The History of St. Patrick’s Day


Every year, my family and I love to celebrate St. Patrick’s Day. It is a very enjoyable holiday that is celebrated by not only Irish people but many people around the world. With its very interesting traditions, it can bring people together. As a teenager with heavy Irish roots, I wanted to know what are the origins of this fun holiday, and why do we act on the special traditions every year? 

According to, St. Patrick’s Day is the celebration of St. Patrick, a patron saint in Ireland. St. Patrick was born in Roman Britain but was kidnapped and taken to Ireland as a slave. He escaped but returned back to Ireland in 432 CE to convert the Irish people to Christianity. 

By the time he died, he had established many schools, churches, and monasteries, and had left a great impact on the Irish people. Ireland then celebrated his day with feasts and religious services every March 17, the day St. Patrick passed.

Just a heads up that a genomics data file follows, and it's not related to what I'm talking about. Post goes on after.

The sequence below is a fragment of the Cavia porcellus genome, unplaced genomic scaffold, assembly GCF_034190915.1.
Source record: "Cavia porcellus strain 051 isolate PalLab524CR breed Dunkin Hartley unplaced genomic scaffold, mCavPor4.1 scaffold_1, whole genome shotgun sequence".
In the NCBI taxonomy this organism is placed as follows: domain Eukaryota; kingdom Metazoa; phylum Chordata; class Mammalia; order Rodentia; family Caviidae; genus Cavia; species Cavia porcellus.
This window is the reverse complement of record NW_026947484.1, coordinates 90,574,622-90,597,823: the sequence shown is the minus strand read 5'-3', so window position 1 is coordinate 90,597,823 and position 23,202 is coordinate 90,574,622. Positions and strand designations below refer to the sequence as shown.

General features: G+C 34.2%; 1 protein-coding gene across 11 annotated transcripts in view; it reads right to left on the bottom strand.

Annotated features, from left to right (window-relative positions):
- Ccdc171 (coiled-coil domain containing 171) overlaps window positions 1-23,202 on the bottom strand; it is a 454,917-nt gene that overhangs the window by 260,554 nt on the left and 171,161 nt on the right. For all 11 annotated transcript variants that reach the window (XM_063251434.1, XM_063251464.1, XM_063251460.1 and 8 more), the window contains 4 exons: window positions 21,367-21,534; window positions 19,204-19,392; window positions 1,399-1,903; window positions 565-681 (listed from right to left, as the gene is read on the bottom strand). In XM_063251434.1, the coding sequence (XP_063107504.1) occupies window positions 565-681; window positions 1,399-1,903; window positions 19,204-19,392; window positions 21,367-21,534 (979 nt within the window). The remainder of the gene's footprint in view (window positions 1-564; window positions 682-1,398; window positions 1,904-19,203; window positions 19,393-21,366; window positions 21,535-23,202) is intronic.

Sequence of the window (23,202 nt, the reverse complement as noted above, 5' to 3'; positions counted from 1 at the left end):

It was then the Irish immigrants that continued the celebration of St. Patrick in America. Many cities with a large number of Irish people held elaborate celebrations for the day, including large parades. Cities like Boston and New York held their first parades in the early to mid-18th Century respectively. 

Large cities also have many other special celebrations. Chicago has been coloring their river green to mark the holiday, but what’s interesting is that the color blue was originally associated with St. Patrick, but the event is now commonly labeled with green to match the Irish colors. 



Thanks to these immigrants, Irish and non-Irish alike celebrate this holiday by wearing the color green or sporting an Irish shamrock. Corned beef and cabbage have also become a big part of the holiday, which is eaten because when Irish immigrants came to the country, those foods were less expensive compared to other American foods at the time. 

Another big staple of St. Patrick’s Day is the Leprechaun. This creature is traced back to early Irish folklore. The story goes that if you do not wear green on the holiday, you are at risk of getting pinched. If you do wear green, you are invisible to the Leprechaun. Also, the Leprechaun was originally the color red but was changed to green to match the Irish colors. 

As I celebrate St. Patrick’s Day again this year, I now appreciate the holiday after knowing what it started from. My hope is that people continue to celebrate the holiday and enjoy the compelling traditions this holiday has to offer.